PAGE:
Broody hen

Discussion in 'Incubating & Hatching Eggs' started by stickman, Aug 5, 2010.

  1. stickman

    stickman Out Of The Brooder

    21
    0
    32
    Jul 6, 2009
    Lebanon, TN
    My best layer just went broody. I have no rooster therefore I have no need in her being broody. Is there any way to convince her to change her mind?
     
  2. mothersin2ition

    mothersin2ition Chillin' With My Peeps

    261
    0
    141
    Apr 2, 2008
    Othello, WA
    lock her out of her nest for a day or two- Ive heard some people put ice cubes under them to change their temperature (its supposed to signal them that they arent warm enough to hatch a clutch). Ive never had much luck with breaking my broodies, I always end up letting them set. Then again, we have roosters. If we didnt, Id try a little harder to break them.
     
  3. abooth

    abooth Chillin' With My Peeps

    You can fill a bucket with some ice cold water and hold her in it for awhile. Make it deep enough that she can stand on the bottom but make sure the water covers her rear end. I have never done this but it has had good results for other people.
     
  4. mychookschick

    mychookschick Chillin' With My Peeps

    Aug 28, 2009
    Maine
    I have heard of people putting their brrooies in a wire bottom cage with absolutely NO bedding and it breaks them.... just a thought.
     
  5. bantyshanty

    bantyshanty Oval Office Courier

    568
    1
    141
    Oct 6, 2009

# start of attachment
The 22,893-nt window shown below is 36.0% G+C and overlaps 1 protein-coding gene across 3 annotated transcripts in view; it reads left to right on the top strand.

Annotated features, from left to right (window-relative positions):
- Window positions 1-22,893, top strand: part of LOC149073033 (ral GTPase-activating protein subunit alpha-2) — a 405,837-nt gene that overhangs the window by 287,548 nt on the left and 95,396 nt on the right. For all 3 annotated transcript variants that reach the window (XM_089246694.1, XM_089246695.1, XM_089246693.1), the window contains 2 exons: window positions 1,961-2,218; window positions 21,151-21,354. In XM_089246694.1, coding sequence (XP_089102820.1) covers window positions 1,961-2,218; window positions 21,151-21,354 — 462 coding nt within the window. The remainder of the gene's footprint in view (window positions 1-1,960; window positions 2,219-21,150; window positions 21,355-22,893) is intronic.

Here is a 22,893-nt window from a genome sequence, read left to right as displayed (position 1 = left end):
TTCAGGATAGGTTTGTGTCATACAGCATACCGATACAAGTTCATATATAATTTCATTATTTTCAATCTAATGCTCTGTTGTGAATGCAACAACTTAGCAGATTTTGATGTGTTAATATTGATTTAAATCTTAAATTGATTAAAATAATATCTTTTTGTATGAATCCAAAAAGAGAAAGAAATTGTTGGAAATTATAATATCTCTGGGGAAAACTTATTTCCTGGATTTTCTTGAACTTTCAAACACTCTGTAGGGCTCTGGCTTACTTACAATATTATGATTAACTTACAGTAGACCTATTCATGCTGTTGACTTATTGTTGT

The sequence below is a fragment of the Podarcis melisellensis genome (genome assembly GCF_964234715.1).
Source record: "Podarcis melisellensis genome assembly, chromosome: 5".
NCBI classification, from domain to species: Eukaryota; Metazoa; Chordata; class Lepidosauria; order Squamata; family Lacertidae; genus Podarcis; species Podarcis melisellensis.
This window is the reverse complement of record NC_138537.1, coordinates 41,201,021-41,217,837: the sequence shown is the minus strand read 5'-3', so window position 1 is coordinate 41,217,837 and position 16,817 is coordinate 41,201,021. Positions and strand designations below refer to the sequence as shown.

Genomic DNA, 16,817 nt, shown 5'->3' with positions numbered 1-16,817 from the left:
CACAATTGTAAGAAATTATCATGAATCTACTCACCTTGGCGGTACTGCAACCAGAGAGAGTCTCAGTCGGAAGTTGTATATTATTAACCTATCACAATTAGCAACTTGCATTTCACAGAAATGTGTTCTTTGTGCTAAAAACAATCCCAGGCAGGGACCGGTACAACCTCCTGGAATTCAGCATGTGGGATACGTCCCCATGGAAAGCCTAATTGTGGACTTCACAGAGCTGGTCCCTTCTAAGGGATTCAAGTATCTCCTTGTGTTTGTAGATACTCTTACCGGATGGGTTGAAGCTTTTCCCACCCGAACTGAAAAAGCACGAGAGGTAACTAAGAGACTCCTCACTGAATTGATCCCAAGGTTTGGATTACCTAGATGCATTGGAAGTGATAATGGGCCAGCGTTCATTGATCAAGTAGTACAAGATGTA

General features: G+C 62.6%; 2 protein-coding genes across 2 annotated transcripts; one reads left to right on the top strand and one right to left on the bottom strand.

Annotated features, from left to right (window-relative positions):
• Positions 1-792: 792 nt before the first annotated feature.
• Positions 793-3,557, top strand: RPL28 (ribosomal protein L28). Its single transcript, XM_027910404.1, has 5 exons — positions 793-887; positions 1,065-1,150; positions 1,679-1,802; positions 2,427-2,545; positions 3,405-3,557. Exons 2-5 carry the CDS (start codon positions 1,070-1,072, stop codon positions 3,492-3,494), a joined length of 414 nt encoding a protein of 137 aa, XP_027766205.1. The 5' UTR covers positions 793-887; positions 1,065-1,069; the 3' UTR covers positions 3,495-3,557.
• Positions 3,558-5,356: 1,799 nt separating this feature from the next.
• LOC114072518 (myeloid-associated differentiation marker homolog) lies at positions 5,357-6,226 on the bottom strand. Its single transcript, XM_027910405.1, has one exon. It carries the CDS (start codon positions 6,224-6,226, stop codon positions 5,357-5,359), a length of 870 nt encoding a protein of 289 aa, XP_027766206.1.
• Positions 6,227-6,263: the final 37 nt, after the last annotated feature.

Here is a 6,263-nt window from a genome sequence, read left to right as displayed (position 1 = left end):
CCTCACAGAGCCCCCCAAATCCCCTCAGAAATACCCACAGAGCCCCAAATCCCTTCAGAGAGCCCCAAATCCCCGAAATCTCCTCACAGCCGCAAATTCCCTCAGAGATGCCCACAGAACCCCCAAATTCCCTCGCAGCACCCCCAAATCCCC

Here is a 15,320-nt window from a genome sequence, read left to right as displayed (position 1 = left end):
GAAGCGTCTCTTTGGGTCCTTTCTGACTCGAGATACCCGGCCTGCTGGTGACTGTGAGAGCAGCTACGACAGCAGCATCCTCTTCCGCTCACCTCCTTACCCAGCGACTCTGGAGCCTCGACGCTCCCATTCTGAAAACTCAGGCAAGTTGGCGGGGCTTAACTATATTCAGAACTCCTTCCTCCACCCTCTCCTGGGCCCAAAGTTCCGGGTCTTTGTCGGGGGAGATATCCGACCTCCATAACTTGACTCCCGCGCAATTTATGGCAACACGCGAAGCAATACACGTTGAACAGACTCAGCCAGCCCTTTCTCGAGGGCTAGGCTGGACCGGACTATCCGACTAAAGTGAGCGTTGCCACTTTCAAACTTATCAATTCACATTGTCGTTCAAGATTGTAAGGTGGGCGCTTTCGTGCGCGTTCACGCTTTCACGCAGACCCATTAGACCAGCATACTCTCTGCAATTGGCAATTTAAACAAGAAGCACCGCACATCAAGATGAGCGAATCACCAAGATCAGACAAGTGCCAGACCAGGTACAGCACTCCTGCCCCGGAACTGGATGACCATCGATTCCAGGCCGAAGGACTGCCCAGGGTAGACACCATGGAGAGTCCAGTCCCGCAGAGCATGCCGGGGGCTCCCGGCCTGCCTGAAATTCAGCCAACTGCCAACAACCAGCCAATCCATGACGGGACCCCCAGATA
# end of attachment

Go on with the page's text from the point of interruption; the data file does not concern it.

S.W Pennsylvania
    I've had 3 silkies go broody without fertilized eggs. I used the same method for breaking their broodiness each time.

    Sitting in a cool bath for several minutes, cool bath, a wire-bottom cage elevated on bricks with a fan blowing on her for a day,
    a cool bath the same evening, with a fan again, a wire-bottom cage for 2 more days, and no access to the nest boxes. --here are my results:


    Blue Silkie: Went broody and I noticed it immediately, pulled away the egg, used my breaking method, and two days later, she resumed laying regularly.
    She still makes the broody clucking sound, but is non-broody otherwise. She's 6 months old.


    Buff Silkie: Went broody after laying an egg in the coop late evening. She sat for 12 hours before I found the egg & broke her.
    I used this method, and she stopped making the broody cluck on Day 3, but after a month, has not resumed laying. She's 8 months old.

    Black silkie: Went broody after rasing a clutch of 2, and had resumed laying for a week.
    I had rehomed one of her chicks and she went broody the next day. I took away the egg within an hour, used the same method,
    and she also stopped making the broody cluck Day 3 & seems like she's trying to lay on Day 4.

    My conclusion is... the sooner you break her, the more likely you are to get your layer back. This is based on 3 hens, of course.

    I have 9 silkies, 3 cochins, so I'm sure I'll be much better at broody-breaking soon, lol.

    Good luck!
     
  6. PunkinPeep

    PunkinPeep Chillin' With My Peeps

    3,642
    19
    229
    Mar 31, 2009
    SouthEast Texas
    I've used the wire bottom cage method once with great success. It took 24 hours, and she didn't try to go back to the nest.

    I've used the frequent-dips-in-cold-water method 2 or 3 times with limited success.

    With this heat, the wire bottom cage may or may not work since it doesn't really cool her down much.

    I can't speak to how long it took them to go back to laying. I have too many chickens to keep track of that part of it - or at least i haven't learned how yet. [​IMG] I count success if they stop trying to brood. Most of the time i don't try to break broodies. I have roosters, and i like chicks, so i just give them eggs and let them go.

    Just a thought, if you have someone near your who has fertilized eggs, you might get some cheap or free eggs from them and let her set. It's lots of fun! [​IMG]
     

BackYard Chickens is proudly sponsored by